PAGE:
Ever wonder what’s involved in getting permission to demolish an old house in Greenwich? Apparently it is pretty straightforward.
The applicant fills out a pink application form indicating the demolition contractor, a list of utilities supplied to the structure and names of adjoining property owners, and pays a fee.
The applicant must also fill out and have notarized a short affidavit swearing he or she is the owner and the demolition contractor is licensed and authorized.
According to Bill Marr Greenwich’s Building Official, last year 189 demolition permits were issued, though he said not all were dwellings, if, for example, they were less than 500 sq ft.
For buildings built before 1940, applicants fill out an additional checklist which includes getting sign-off by the Health Dept., notifying adjoining property owners by certified mail, and notifying both Amy Braitsch at the Greenwich Historical Society and Fifi Sheridan of the Town’s Historic District Commission, also by certified mail. Further, applicants must notify the public by placing a notice in a newspaper with a “general” circulation, which Mr. Marr said is Greenwich Time.
With homes constructed prior to 1940, the permit fee has a 5% fee tacked on.
Mr. Marr clarified that “adjoining” refers specifically to those with a shared property line. “That means people across the street are not required to receive a notification,” he said.
Lastly applicants are required to post a demolition sign when they file the application and affidavit.
Once both the application and affidavit are complete, with notifications sent, “Demolition” sign posted, and newspaper notice published, then a 45 day waiting period commences.
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“They are stating in the affidavit that the sign is already posted,” Mr. Marr said, referring to applicants requirement for a demolition sign. “Then, the 45 day wait period begins. The clock doesn’t start until then,” he said.
“The 45 day waiting period gives people a window to file a written objection,” Marr said.
If a written objection is received, that triggers another 45 day wait, effectively doubling the wait, Mr. Marr explained. “It’s just a delay. It doesn’t prevent a demolition,” he said.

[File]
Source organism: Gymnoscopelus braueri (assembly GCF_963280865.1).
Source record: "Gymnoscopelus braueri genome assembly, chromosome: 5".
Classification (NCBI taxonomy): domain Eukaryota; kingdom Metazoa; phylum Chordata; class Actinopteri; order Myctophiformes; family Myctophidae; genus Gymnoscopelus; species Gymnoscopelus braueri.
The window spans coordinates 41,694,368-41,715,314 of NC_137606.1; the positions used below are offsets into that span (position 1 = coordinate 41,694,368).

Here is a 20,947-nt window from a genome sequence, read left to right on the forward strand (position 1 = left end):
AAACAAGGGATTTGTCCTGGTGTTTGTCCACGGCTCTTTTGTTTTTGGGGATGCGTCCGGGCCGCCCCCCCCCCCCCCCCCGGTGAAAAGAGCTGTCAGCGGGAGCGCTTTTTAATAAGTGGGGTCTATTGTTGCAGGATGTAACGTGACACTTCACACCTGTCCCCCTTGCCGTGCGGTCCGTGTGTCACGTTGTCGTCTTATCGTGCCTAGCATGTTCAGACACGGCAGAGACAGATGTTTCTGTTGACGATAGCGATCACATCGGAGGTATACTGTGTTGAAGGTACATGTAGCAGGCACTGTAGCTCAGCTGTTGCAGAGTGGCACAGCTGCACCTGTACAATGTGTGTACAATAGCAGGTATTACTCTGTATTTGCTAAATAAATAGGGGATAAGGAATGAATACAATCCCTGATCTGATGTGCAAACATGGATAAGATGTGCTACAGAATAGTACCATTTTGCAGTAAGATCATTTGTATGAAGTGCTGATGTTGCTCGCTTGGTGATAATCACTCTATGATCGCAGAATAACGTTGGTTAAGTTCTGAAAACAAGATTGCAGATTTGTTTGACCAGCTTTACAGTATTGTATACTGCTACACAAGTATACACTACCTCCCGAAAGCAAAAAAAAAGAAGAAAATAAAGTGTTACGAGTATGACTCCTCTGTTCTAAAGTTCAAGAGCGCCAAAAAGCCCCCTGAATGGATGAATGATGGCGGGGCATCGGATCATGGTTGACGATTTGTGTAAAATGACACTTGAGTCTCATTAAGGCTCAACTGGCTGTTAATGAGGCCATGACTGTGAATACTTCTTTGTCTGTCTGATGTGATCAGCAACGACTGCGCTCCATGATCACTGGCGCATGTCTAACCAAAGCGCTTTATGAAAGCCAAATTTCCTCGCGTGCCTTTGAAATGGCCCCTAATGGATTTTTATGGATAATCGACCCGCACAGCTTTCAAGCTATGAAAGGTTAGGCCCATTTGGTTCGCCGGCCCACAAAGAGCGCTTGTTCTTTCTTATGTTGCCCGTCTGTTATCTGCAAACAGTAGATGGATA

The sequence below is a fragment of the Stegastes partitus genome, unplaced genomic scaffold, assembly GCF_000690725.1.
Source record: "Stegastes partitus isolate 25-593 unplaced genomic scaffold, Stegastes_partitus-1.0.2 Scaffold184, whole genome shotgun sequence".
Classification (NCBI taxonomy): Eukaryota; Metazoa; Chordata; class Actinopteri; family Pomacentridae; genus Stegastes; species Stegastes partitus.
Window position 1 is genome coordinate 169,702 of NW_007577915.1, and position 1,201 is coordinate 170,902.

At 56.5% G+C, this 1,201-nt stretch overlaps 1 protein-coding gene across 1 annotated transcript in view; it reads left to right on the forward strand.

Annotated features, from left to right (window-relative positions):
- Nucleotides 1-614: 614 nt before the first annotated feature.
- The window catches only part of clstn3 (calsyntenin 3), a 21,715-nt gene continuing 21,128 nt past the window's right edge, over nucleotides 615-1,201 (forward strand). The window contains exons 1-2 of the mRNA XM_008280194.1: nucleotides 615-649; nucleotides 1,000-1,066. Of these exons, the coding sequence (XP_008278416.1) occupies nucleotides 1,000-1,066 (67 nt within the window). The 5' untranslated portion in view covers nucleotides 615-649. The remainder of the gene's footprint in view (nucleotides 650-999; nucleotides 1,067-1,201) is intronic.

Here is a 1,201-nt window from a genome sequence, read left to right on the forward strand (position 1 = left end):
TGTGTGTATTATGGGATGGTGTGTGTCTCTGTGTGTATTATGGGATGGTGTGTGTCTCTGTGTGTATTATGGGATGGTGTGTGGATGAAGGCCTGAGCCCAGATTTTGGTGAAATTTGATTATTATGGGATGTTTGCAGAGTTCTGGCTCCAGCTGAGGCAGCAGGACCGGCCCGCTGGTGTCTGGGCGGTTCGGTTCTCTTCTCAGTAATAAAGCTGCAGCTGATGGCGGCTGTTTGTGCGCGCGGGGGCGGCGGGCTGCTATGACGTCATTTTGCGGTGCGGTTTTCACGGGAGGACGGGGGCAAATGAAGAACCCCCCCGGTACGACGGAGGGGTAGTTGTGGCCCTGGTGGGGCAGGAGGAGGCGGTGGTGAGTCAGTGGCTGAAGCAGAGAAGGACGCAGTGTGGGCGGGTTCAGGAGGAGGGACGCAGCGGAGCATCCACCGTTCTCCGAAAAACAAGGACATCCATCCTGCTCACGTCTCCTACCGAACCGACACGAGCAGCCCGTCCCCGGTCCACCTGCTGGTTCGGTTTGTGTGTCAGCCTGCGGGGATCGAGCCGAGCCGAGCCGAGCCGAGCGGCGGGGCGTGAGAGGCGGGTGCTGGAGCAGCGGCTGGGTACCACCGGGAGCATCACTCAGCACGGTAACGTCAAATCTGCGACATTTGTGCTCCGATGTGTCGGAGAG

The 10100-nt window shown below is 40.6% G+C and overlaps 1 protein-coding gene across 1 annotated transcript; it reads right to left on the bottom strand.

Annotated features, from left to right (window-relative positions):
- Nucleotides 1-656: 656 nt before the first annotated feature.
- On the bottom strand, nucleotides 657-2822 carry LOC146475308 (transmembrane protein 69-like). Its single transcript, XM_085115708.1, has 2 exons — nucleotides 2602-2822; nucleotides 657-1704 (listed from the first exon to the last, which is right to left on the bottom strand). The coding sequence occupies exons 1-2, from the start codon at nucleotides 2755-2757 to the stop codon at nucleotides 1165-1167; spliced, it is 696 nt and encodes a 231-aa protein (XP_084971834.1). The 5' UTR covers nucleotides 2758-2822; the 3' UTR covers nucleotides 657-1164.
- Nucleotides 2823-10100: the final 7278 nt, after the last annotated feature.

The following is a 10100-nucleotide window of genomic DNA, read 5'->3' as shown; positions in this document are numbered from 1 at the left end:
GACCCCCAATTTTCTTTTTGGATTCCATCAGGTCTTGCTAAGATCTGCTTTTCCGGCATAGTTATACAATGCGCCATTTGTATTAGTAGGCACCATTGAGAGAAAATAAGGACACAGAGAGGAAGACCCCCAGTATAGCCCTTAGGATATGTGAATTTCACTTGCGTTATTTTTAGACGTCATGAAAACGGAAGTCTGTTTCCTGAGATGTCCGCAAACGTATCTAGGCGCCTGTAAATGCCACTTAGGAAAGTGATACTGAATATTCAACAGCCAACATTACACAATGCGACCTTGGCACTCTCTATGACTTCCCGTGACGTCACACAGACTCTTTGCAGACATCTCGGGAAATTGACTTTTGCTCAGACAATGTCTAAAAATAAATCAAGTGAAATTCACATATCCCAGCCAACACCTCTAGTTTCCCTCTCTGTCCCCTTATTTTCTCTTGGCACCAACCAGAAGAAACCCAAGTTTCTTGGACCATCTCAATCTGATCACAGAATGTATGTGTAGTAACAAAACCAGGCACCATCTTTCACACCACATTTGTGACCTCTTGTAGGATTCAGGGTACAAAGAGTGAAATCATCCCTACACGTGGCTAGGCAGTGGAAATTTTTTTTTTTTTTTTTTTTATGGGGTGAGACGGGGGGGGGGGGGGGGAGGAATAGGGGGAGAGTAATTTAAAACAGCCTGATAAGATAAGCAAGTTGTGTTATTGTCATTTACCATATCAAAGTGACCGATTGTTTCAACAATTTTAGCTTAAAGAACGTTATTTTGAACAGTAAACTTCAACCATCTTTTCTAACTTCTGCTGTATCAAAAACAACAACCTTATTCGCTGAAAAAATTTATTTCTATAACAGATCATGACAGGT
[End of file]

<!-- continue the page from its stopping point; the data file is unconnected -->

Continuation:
A building with a landmark designation from the historical society is subject to the same procedure, though, Mr. Marr said of anyone objecting “…can go to court to try to stop it.” That is the purpose of the 90-day wait when there is an objection.
“They can see if they can get a judge to issue an injunction to stop it. It gives time to go to court, to seek an injunction,” he said, though he couldn’t recall a time in his 25 years in Greenwich’s Building Department when anyone had gone to court to prevent a demolition.
Asked what court would take up the matter Marr said, “I don’t know. Maybe Norwalk Housing Court. That’s a question for an attorney.”
John Knapp House
Marr said he had received objections to the demolition of the John Knapp House, built in 1760.
Specifically, he said people complained that they had not seen a demolition sign posted.
That demolition sign would be the sole source of notice for those who were not adjacent neighbors notified by certified mail, or those who might not read Greenwich Time.
On Tuesday morning, Mr. Marr confirmed with his own eyes what he had been hearing. He drove up Round Hill Road to the John Knapp House and did not see a “Demolition” sign posted as required.
“I don’t know if it was ever there,” he said. “Or if it went up a for a few days and was taken down,” he continued, adding that it should have gone up when the applicant, the Sherer Family LTD Partnership/Kaali-Nagy Company, filed their application on May 22, 2014.
Mr. Marr said he planned to send out a letter in the afternoon to the applicants indicating that they would have to go back and reinstate their initial 45 day waiting period. If they refile the affidavit and re-post a demolition sign, if there is a subsequent complaint, the full 90-way wait period will be triggered.
Mr. Marr said that written objections can be sent to his attention at Town of Greenwich, Town Hall, 101 Field Point Rd, Greenwich, CT 06830-2540, or emailed to [email protected]
Of the regulations for posting notice of a demolition, Marr said, “Some of the things are subject to interpretation,” but in any case the applicants are required to keep the “DEMOLITION” sign posted right up until the wrecking ball swings.
On any house built before 1940 that is to be demolished, the sign must be at least 24″ x 36″, spell “DEMOLITION” in all caps in letters no less than 2″ high, and be placed on the property on which the building or structure to be demolished is located, “in a conspicuous place visible from a public or other accessing street.”
In the case of the John Knapp House the application used the address 5 Brynwood Lane, which is a private road.
Historically the home has also used the address 272 Round Hill Road.
“I received six emails and a phone call this morning,” Marr said on Tuesday. “And several phone calls last Friday.”
Asked whether he thought it was sad to see historically significant homes demolished, Mr. Marr hesitated before replying. “In a way,” he said, adding, “But I am mostly here to make sure people follow the regulations.”
P&Z Commissioners on Demolition of John Knapp House, c 1760: Loss of Greenwich History vs ‘Not so Pretty’
What’s Next for the Wrecking Ball in Greenwich? The John Knapp House c. 1760
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